Authentic Inauthenticity

chinatown bencha simple bench made of packing crates reinforces the charming illusion of Chinatown

Part of the allure of San Francisco’s Chinatown is that it was conceived as, and remains a study in authentic inauthenticity. Despite the fact that China has emerged as a global economic power, people from all over the world are drawn to the colorful neighborhood shops, crammed with kitschy souvenirs of a re-imagined, Asian exotica.

In a way, the illusion is the perfect front, reinforcing the Western perception that China is a nonthreatening, pre-industrial giant resigned to making cheap knock-offs for tourists on a budget. A contemporary ‘Chinatown’ in any American city might resemble something more like a high end, design-driven shopping center, with modernist buildings, innovative restaurants and luxury emporiums.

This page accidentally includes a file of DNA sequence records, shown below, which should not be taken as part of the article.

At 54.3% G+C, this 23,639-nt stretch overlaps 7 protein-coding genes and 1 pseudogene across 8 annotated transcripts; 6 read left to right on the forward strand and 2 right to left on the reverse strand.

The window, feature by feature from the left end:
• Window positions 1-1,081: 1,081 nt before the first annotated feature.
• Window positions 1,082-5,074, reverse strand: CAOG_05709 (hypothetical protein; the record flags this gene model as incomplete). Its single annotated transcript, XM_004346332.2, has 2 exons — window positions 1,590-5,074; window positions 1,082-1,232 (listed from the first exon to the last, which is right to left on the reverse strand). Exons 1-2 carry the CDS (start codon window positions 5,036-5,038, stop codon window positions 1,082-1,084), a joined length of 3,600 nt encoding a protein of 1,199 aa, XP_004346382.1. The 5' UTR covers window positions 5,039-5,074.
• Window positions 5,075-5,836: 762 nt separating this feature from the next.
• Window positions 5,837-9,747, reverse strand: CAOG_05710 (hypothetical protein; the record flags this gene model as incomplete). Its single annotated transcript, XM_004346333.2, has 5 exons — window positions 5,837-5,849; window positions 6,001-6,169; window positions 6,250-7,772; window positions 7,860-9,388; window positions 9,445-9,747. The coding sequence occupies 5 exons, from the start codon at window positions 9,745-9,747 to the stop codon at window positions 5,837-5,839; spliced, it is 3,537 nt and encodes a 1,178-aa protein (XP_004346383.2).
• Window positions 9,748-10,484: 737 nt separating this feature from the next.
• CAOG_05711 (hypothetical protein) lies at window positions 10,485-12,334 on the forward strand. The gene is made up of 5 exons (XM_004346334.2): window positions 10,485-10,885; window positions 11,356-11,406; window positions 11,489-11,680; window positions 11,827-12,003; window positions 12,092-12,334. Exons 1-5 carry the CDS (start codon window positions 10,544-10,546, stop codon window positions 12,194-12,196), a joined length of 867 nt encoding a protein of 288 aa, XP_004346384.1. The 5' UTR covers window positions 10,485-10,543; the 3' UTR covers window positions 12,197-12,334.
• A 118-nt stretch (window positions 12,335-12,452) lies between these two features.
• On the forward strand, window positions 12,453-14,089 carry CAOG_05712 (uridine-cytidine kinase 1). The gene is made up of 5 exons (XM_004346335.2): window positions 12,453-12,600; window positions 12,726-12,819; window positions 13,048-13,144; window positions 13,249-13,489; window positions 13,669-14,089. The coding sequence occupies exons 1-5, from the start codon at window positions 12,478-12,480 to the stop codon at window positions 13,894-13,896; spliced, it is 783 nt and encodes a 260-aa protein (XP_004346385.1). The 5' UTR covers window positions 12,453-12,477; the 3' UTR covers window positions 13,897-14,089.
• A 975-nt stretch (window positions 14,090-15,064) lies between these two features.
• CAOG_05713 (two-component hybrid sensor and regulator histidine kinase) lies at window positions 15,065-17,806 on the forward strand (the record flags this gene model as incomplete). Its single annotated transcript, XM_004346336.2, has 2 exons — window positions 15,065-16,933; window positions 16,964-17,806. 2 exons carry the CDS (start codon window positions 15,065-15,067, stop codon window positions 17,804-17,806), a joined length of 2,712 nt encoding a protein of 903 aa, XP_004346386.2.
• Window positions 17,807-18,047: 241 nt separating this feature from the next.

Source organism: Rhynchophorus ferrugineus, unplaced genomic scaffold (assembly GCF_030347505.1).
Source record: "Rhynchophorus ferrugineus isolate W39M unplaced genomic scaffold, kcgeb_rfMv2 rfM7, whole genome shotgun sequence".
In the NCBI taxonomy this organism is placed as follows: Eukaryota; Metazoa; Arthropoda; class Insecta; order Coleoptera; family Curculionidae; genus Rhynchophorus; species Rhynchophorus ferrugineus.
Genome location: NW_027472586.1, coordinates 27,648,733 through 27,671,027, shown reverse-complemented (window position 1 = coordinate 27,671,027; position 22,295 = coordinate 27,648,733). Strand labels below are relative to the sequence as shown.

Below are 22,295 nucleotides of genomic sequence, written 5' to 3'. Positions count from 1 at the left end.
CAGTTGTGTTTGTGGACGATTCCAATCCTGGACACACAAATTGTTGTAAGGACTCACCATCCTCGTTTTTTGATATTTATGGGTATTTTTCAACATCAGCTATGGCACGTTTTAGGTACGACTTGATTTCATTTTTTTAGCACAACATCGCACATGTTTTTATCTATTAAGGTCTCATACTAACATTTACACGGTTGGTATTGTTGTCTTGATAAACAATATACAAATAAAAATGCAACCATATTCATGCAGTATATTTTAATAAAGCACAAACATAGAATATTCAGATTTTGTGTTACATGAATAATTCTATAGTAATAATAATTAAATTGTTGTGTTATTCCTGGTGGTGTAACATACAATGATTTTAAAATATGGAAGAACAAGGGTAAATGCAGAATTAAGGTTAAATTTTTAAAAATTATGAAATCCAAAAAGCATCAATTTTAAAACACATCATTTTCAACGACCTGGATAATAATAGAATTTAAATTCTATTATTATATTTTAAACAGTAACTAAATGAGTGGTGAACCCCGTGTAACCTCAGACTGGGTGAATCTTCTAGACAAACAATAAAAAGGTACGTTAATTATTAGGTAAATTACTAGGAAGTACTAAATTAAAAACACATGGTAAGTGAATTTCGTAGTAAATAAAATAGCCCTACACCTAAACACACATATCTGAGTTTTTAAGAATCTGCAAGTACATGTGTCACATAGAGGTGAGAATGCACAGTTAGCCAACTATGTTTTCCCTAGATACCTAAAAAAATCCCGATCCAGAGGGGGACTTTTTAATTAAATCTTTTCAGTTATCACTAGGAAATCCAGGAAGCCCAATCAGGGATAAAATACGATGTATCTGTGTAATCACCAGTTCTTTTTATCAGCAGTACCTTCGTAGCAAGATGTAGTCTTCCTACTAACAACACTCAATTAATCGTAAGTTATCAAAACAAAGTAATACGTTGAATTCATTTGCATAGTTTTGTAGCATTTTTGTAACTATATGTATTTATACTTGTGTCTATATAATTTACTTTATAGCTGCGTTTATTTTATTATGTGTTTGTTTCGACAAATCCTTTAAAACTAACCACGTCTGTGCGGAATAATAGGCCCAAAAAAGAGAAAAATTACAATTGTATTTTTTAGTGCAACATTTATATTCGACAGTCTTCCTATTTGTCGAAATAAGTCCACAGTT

Given that the tables have been turned in regard to our relationship to China, it seems more appropriate to envision an ‘Americatown’ in any of China’s thriving cities, perhaps in the form of a WW2 era New York- a Woolworth’s with a lunch counter, a jazz club, barbershop and movie theater, showing vintage movies and news reels.

When things are designed and made to be sold, ‘authenticity’ is defined as much by the consumer as by the maker.